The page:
Wondering how costs are handled when buying mortgage notes? You are not alone! Here is a question we recently received from a note broker:
If the note buyer wants the seller to pay the closing costs, does the note buyer back the closing costs out and then send me the offer or do I back the closing costs out myself along with my fee and then present the offer to the seller? If I back out the costs, where would I get the cost of the closing to do this?
There are generally two types of offers when it comes to buying notes:
1) Wholesale – a gross offer with the note broker or seller paying costs; or
2) Retail – a net offer with the note buyer/investor paying costs.
If the note buyer quotes a transaction wholesale and wants you, as the note broker, to pay closing costs then you need to subtract both your fee and the estimated costs from the note buyer’s quote before making your offer to the seller.
You could also just deduct your fee and have the note seller pay the costs. However many sellers are reluctant to pay any costs upfront so it is a selling point if you can eliminate the risk to them.
The amount of closing costs will vary by the state, size of the deal, and type of property. These costs usually include a property valuation, title insurance, recording fees, and the closing fee to an attorney or title company.
A drive-by appraisal on a residential property averages $250 – $300 but if the investor only wants a BPO or Broker’s Price Opinion the cost will be quite a bit lower (about $75-$100).
Appraisals can be thousands of dollars on a commercial or special use property so be careful on anything that is not a single-family home.
Before you risk your own funds on a property evaluation it makes sense to do some homework by checking values for similar homes that recently sold in the area. The tax assessor’s office and online evaluation sites like zillow.com can also be good places to research value trends.
Title insurance is based on the balance of the note but a good average is $400-$600 for deals under $150,000. Again, this can vary by state and the amount of title insurance.
If an attorney has to issue an opinion of title it can cost over $1,000 even on a smaller deal – especially in states using the old Abstract of Title method.
Some title companies charge a basic search fee to issue a preliminary commitment of title ($75-$100) and then charge the title premium based on the amount of insurance at closing. To find out what is customary for the area run a quick online search or call a title company located in the same county as the property.
It’s possible to save hundreds of dollars on title fees if there is an existing mortgagee’s title policy insuring the note holder. Many title companies will charge under $100 to do an update to an existing mortgagee’s title policy. The easiest way to check is to get a copy of the HUD-1 settlement statement or closing statement from when the seller sold the property to the buyer. Then look for the closing costs related to title insurance.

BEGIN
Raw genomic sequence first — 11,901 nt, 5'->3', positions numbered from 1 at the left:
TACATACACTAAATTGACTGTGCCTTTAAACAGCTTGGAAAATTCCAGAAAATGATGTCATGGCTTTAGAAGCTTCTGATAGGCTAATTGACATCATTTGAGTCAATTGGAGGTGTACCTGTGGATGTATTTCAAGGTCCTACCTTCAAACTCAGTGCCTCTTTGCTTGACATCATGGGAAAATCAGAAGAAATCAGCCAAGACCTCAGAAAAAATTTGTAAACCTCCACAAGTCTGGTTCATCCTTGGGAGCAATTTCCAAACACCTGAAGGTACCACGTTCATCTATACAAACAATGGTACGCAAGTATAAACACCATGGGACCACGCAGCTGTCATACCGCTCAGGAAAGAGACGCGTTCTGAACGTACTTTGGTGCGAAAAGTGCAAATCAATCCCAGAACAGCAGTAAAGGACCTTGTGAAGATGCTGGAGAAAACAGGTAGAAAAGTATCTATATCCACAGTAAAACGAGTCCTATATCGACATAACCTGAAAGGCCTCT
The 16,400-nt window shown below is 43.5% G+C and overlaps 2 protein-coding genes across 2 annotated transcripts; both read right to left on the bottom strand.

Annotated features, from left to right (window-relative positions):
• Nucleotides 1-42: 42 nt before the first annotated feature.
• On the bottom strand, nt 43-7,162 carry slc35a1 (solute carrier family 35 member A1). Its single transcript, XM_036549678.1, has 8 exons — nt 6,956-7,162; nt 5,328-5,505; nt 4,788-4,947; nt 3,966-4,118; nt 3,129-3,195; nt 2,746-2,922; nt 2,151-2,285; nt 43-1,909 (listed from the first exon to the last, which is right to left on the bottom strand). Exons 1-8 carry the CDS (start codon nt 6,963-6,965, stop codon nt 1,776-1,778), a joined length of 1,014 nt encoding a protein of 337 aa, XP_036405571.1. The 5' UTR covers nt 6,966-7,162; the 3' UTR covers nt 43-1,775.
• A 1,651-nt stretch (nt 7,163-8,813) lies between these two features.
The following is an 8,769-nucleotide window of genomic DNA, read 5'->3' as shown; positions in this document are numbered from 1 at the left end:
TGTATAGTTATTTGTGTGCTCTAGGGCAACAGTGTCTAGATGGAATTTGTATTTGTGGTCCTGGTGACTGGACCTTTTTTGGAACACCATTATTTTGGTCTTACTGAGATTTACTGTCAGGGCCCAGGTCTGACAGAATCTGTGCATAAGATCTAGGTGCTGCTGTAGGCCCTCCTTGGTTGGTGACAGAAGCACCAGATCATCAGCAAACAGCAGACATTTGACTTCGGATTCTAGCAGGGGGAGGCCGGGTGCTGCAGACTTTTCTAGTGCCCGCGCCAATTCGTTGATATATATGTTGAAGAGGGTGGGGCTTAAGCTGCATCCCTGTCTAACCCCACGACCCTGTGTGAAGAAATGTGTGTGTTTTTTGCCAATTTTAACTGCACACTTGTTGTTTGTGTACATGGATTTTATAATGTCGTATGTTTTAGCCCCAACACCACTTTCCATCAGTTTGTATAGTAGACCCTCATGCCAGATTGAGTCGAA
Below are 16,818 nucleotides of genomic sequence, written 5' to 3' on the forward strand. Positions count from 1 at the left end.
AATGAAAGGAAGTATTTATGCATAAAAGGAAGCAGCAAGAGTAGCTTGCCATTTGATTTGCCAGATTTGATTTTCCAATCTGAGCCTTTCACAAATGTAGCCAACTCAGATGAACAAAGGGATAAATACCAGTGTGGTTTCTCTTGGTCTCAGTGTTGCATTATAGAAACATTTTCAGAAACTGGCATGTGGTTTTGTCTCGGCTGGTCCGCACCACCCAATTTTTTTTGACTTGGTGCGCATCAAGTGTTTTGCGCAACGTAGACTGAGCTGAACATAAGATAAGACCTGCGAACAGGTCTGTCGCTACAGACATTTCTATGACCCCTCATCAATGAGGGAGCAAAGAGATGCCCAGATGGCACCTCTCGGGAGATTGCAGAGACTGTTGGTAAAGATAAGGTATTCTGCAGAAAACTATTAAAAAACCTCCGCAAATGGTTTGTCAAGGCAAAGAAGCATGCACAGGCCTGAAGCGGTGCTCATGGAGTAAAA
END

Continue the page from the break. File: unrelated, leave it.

Hopefully you will see a charge for both an owner’s title policy and a lender’s title policy. The next step is to get a copy of the policy from either the seller or directly from the title company. If only an owner’s title policy was issued the title company might still be willing to issue the loan policy for a reduced fee, depending on how long it has been since the sale.
If an outside closing is setup to handle the exchange of transfer documents for proceeds, the closing fee will average $250 – $350 depending on whether an attorney or a title company is used. If a title company performs the closing they will often reduce their fee if they are also getting the title order.
If a seller ever demands to use an attorney to review their documents or handle the closing – always agree. Just be sure the seller understands they will pay the costs associated with their own attorney.
Recording fees are paid to the county and are usually under $50 unless it is a real estate contract where deed tax might be involved. Many counties charge Deed Tax based on a percentage of the consideration when a Warranty Deed is recorded. This doesn’t apply with the purchase of a Mortgage or Deed of Trust.
However, with a real estate contract the fee simple title stays vested with the seller until the contract is paid in full so the transfer involves an assignment of the contract and a deed to the property. If the transaction involves a real estate or land contract you’ll want to check with both the note buyer and Title Company for any special requirements for fees.
Retail or Wholesale Note Purchase?
Some investors will pay for the appraisal and pass on just the title and closing costs. This is a little bit retail and wholesale combined into one, but at least the investor covers the primary upfront cost of an appraisal. Usually the title policy premium and closing fees can be deducted from proceeds at the actual closing.
Keep in mind that an offer from a note buyer can be modified or withdrawn for a variety of reasons. This includes items discovered during due diligence such as poor credit, low property value, delinquent taxes, or improper documentation. You want to do as much research as possible before risking your own funds. In some cases it might be appropriate to have a seller pay or share in the costs to be certain they are serious about moving forward or withholding information.
Until you get a good feel for note buying costs it is better to double-check before quoting whenever you are going to pay the expenses. We encourage note brokers starting out to try going retail instead of wholesale until they get a few deals under their belt. As your comfort level increases with the note buying process it can make sense to accept wholesale offers – if it also comes with better pricing!
To learn more about brokering or buying notes including sample documentation, we invite you to check out our Finding Cash Flow Notes Training!